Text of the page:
Had Jerry Maguire been an investor instead of a fictional sports agent, he might have become famous for yelling, "Show me the cash flow!"

Earnings come and go, and the green-eyeshade types can legally manipulate them to mask a company's true operations. Yet its ability to generate cash -- what comes in the register and goes out the door -- remains the pre-eminent indicator of company's worth. In short, cash is king.

Below, we'll look at companies that have proven themselves prodigious generators of free cash flow (FCF) -- the amount of money a company has left over that it could potentially pay to its investors. We'll find companies that have generated compounded free cash flow growth rates exceeding 25% annually over the past five years, then pair them with the opinions of the more than 160,000 members of the Motley Fool CAPS investor-intelligence community to see which ones might have the best chance of outperforming the market.


Levered FCF, 5-Year CAGR

CAPS Rating
(out of 5)




Chart Industries (Nasdaq: GTLS)



Crosstex Energy (Nasdaq: XTEX)



K-Tron International (Nasdaq: KTII)



Steak n Shake (NYSE: SNS)



Sources: Capital IQ, a division of Standard & Poor's; Motley Fool CAPS.
CAGR = compounded annual growth rate.

Generating copious amounts of cash doesn't make a company an automatic buy. But having looked at Enron's cash flows instead of its earnings would have saved many investors a lot of grief. Warren Buffett understands that the value of a company today is calculated by its discounted future cash flows, so use this list as a jumping-off point to dig deeper into the piles of cash.

A sizzling opportunity?
After he was able to convert Western Sizzlin' from a money-losing casual-restaurant chain into a successful one, some smart Fools figured there was a good chance Sardar Biglari could transform an ugly stock into an investment beauty when he took on Steak n Shake. But can Biglari capture lightning in a bottle again and transform the restaurant operator into another Berkshire Hathaway (NYSE: BRK-A) by buying an insurance company?

Although 81% of the 400 CAPS members rating the restaurateur have marked it to outperform the broader averages, it gets only a two-star rating, suggesting it's more likely Biglari will get struck by lightning than capture it.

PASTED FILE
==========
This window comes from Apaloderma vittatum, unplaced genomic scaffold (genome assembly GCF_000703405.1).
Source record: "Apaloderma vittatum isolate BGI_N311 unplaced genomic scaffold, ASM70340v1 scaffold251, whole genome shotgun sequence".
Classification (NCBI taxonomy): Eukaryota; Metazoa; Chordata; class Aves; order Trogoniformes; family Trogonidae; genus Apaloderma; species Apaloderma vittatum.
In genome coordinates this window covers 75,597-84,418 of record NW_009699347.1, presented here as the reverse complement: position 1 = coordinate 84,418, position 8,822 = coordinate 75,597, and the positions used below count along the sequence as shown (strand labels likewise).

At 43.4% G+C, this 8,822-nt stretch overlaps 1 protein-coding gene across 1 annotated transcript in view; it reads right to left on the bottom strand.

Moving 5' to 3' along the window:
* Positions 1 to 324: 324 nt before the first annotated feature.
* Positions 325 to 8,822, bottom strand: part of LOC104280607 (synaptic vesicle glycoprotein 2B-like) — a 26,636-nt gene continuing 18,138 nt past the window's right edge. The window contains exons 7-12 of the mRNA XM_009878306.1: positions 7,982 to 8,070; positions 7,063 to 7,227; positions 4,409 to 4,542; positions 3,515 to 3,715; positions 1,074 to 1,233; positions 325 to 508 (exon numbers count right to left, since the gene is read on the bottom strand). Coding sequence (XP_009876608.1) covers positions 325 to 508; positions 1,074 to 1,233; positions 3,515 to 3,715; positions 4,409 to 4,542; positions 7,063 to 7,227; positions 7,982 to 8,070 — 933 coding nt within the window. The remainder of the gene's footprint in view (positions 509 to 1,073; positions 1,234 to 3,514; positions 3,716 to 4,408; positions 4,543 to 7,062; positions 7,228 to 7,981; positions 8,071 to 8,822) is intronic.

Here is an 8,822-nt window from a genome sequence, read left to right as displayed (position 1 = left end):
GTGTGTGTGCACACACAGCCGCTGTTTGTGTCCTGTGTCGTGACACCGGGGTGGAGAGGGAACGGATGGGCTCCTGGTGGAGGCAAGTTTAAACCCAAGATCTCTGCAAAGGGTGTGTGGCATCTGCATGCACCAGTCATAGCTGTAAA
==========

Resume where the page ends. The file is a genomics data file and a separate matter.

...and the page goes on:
CAPS member TMFeatnbybears likens Steak n Shake to a novelty stock in marking it down, while Jdben518 thinks it has a long way to fall before it becomes a buy again:

this stock is way over priced when it drops below $100 then i say buy but right now its on way to fast a climb. Its a restaurant stock that has no rational in its price.

Head over to the Steak n Shake CAPS page and feast on the diverse opinions.

Crossing the lines
Crosstex Energy has confounded those who thought the independent energy limited partnership was an ugly duckling. Earlier this year, mrindependent was one of a number of highly rated CAPS All-Stars figuring Crosstex would buckle under the weight of its debt load, even after selling assets to pay down some of the balance:

I agree that Crosstex Energy has too much debt. The stock price soared in recent months after the company announced a significant asset sale ... Even after the asset sale, the company has approximately $1060 million of remaining debt and its sustainable debt level is only $200 million or so. Since the company consistently generates negative cash flow, I do not believe that Crosstex will survive.

The recent earnings report, however, showed the company posting a $55 million profit, or $1.07 per share, while analysts had expected a $0.21-per-share loss. Admittedly, the quarter included a one-time gain of $86 million on those asset sales, gains which analyst forecasts typically exclude.

Charting its future
Just as the better prospects for natural gas bolstered Crosstex, they also boosted fourth-quarter results of engineered equipment maker Chart Industries. Strong demand in liquefied natural gas orders for vehicle fueling applications, not to mention increased demand in China, helped its distribution and storage segment post 46% of company revenue.

You would think that kind of news would bode well for the likes of Chesapeake Energy (NYSE: CHK), but analysts have downgraded the natural gas leader in recent days, as they find few company-specific levers for growth.

With 98% of the nearly 350 CAPS members who've rated Chart Industries expecting it to outperform the market, it looks like investors feel Chart will continue to engineer growth.

Follow the money
While these stocks have left a trail of dollars, it pays to start your own research on Motley Fool CAPS. Read a company's financial reports, scrutinize key data and charts, and examine the comments your fellow investors have made -- all from a stock's CAPS page. Head over to the completely free CAPS service and let us hear what you've got to say about these or any other stocks that you think will continue to be rolling in the dough.

Berkshire Hathaway and Chesapeake Energy are Motley Fool Inside Value recommendations. Berkshire Hathaway is a Motley Fool Stock Advisor recommendation. The Fool owns shares of AZZ, Berkshire Hathaway, Chesapeake Energy, and K-Tron International. Try any of our Foolish newsletter services today, free for 30 days.

Fool contributor Rich Duprey does not have a financial position in any of the stocks mentioned in this article. You can see his holdings here. The Motley Fool has a disclosure policy.